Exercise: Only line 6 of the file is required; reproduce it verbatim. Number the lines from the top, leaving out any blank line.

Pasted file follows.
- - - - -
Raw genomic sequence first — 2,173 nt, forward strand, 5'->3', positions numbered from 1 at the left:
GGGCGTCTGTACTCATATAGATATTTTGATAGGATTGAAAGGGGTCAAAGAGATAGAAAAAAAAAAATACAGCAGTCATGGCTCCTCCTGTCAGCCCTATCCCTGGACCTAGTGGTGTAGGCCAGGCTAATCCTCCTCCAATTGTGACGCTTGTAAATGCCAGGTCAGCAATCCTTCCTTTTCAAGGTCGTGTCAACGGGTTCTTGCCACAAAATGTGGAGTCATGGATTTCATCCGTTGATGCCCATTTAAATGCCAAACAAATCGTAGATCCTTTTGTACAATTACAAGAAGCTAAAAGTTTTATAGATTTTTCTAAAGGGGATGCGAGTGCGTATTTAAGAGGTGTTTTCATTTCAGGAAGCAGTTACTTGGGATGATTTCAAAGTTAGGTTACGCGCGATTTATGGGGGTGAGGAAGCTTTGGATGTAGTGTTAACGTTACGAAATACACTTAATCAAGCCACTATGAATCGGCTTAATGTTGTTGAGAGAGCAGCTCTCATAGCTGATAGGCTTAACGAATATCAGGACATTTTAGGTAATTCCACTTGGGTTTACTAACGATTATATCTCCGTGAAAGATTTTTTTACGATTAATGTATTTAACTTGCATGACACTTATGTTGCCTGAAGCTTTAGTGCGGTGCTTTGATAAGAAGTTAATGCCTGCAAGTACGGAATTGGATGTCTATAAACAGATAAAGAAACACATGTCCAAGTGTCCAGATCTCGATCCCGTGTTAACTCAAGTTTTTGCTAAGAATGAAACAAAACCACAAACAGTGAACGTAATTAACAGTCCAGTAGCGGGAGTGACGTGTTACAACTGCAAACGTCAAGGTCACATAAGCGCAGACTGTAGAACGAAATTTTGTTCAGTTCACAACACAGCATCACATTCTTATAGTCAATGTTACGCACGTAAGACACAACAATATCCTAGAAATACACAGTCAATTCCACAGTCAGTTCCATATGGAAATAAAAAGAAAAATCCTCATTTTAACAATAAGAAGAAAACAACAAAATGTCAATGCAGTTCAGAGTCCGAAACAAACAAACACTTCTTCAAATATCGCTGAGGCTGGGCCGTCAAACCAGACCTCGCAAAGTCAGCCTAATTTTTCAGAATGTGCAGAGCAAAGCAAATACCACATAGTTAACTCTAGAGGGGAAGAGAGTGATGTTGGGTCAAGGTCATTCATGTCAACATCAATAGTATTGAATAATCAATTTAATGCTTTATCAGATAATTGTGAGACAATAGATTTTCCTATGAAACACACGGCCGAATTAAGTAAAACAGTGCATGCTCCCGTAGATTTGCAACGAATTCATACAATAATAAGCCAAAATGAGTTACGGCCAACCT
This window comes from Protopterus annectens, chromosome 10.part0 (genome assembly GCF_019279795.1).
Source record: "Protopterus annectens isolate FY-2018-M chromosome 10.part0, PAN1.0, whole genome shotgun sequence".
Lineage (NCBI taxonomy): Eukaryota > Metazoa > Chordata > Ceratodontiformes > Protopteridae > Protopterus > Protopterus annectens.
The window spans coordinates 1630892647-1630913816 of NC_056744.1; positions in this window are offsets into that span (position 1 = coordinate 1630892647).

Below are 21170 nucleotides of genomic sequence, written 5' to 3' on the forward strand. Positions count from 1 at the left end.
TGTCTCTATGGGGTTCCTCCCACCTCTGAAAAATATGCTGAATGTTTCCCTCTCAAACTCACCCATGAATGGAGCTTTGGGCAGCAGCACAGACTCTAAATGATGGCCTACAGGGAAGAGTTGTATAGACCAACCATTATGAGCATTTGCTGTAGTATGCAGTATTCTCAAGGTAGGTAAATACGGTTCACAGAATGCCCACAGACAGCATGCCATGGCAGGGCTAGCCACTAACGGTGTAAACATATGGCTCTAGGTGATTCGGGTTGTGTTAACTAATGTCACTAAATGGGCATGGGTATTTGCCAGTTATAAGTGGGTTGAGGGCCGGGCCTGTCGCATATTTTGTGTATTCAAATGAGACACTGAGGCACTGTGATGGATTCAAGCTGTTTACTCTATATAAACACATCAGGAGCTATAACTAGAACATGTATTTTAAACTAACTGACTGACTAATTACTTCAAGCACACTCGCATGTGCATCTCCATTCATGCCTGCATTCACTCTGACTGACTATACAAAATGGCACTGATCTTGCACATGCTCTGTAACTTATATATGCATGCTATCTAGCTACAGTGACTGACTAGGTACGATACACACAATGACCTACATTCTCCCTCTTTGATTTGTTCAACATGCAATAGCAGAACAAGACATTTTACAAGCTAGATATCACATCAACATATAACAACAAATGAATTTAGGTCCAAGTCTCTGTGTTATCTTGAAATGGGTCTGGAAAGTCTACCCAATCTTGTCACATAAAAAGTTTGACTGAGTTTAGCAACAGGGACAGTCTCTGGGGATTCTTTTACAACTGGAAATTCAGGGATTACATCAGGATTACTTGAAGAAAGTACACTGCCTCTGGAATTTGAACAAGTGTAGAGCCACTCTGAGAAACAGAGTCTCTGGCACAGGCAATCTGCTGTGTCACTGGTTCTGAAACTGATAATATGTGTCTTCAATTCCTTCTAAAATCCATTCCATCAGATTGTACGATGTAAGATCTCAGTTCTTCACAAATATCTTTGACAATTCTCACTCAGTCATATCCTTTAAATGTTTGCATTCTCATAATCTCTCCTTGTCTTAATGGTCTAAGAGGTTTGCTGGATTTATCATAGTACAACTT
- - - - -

The window spans coordinates 1630892647-1630913816 of NC_056744.1; positions in this window are offsets into that span (position 1 = coordinate 1630892647).